Aside from the easy availability of sophisticated ransomware variants, many brokers on the dark web even sell initial access into targets’ networks. This bypasses the need to use spearphishing or other methods to find a way in. Along with tools and initial access, RaaS gangs also lease out their command and control infrastructure, which simplifies the task of persisting access to networks and exfiltrating data.
The prediction of a new wave of attacks doesn’t seem far-fetched given that all of the above factors remain relevant. Ransomware is a highly lucrative business model that costs businesses over 1 billion dollars per year, companies remain susceptible to attack and opportunistic hackers constantly evolve their tactics. If a predicted increase in ransomware attacks transpires, what are your best options?
Deploy a multi-layered security strategy
A defense-in-depth approach is crucial for dealing with the threat of ransomware. Organizations simply can’t afford to depend on single layers or points of failure in their defenses. Defense in depth means using multiple layers of security capabilities across people, technology and operations.
To truly deal with ransomware, it’s more prudent to make the assumption that you will be hacked than to think you can just keep the bad guys out. This assumption facilitates a more holistic approach in which you layer defenses across prevention, detection, recovery and other complementary tactics.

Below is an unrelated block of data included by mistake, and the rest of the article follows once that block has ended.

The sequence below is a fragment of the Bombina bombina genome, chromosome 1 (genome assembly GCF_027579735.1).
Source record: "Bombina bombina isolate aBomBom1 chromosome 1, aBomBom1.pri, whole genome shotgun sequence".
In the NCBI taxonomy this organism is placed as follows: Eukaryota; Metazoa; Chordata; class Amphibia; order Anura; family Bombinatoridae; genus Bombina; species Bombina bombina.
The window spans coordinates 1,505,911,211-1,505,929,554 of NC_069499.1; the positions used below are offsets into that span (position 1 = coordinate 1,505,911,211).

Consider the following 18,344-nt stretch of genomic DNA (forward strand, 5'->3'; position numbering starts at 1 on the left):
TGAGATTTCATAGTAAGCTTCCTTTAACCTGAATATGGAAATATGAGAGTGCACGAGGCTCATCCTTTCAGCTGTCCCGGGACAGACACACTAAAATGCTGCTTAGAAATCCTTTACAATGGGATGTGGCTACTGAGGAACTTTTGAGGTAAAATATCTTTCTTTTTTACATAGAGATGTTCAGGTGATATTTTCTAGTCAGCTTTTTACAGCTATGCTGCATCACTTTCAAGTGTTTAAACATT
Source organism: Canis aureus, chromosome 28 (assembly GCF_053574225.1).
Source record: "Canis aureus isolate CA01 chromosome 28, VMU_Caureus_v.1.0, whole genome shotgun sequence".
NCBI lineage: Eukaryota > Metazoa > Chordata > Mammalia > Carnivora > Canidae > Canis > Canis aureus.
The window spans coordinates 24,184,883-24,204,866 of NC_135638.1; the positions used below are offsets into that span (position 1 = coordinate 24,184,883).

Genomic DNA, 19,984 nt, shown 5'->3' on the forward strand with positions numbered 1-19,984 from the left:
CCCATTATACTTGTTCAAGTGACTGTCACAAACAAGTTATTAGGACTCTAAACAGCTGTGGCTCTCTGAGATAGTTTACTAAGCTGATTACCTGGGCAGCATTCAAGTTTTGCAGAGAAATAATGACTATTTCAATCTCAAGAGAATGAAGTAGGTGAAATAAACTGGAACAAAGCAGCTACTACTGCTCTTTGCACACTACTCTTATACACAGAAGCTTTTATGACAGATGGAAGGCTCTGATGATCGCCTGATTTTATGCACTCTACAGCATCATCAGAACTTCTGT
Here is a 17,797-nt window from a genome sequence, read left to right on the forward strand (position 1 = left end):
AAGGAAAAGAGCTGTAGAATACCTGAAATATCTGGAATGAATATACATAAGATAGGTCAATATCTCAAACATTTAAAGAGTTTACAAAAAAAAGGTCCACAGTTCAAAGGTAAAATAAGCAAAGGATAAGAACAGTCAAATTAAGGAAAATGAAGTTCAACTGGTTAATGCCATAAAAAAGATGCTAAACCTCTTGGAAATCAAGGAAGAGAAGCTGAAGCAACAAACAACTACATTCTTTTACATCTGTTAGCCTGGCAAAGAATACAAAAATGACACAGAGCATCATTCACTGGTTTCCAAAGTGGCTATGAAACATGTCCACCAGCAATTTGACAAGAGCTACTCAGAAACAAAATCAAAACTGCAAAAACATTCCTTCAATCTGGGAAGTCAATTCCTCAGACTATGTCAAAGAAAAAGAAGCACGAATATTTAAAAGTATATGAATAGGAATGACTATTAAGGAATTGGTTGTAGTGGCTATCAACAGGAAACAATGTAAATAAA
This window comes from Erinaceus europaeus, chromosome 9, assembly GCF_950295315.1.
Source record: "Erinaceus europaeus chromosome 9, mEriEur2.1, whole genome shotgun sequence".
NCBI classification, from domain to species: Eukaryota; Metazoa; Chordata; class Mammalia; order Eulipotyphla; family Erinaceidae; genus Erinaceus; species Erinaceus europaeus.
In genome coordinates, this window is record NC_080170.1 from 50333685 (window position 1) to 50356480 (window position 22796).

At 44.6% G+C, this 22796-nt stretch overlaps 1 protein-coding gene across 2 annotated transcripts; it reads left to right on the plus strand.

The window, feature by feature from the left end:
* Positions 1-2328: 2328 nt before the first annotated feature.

Deploying a multi-layered security strategy might see you implementing staff training, multi-factor authentication, secure network configuration and endpoint security tools as preventative controls. Network segmentation, incident response, SSL visibility and threat hunting help with detection and response while a solid backup strategy helps you rapidly recover the availability of your most vital systems and data if they get locked down by a ransomware variant.
Leverage managed detection and response
Managed detection and response (MDR) provides you with a proactive approach to detecting and responding to potential ransomware attacks. MDR services fill critical cybersecurity gaps by using outside experts to monitor your network and systems 24/7, using advanced technologies such as machine learning and behavioral analytics to identify and investigate potential threats.
Security experts at MDR service providers give you uniquely battle-hardened knowledge that comes from dealing with a greater volume and variety of threats than the typical organization ever sees. Accessing expert knowledge and skills without any need to navigate a labor market defined by talent shortages saves a huge burden in time and cost while giving you noticeable improvements in your ransomware defenses.
Lastly, some MDR providers offer advice that can guide you on how to respond to ransomware attacks and develop incident response plans that are tailored to your specific needs. This can include recommendations on how to isolate infected systems, assess the scope of the attack, and determine the best course of action.
Nuspire’s MDR service readies your organization for combating the threat of ransomware. Thwart attacks in the cloud, on the network and on your endpoint systems with cyber threat monitoring and rapid incident response that’s always on the lookout.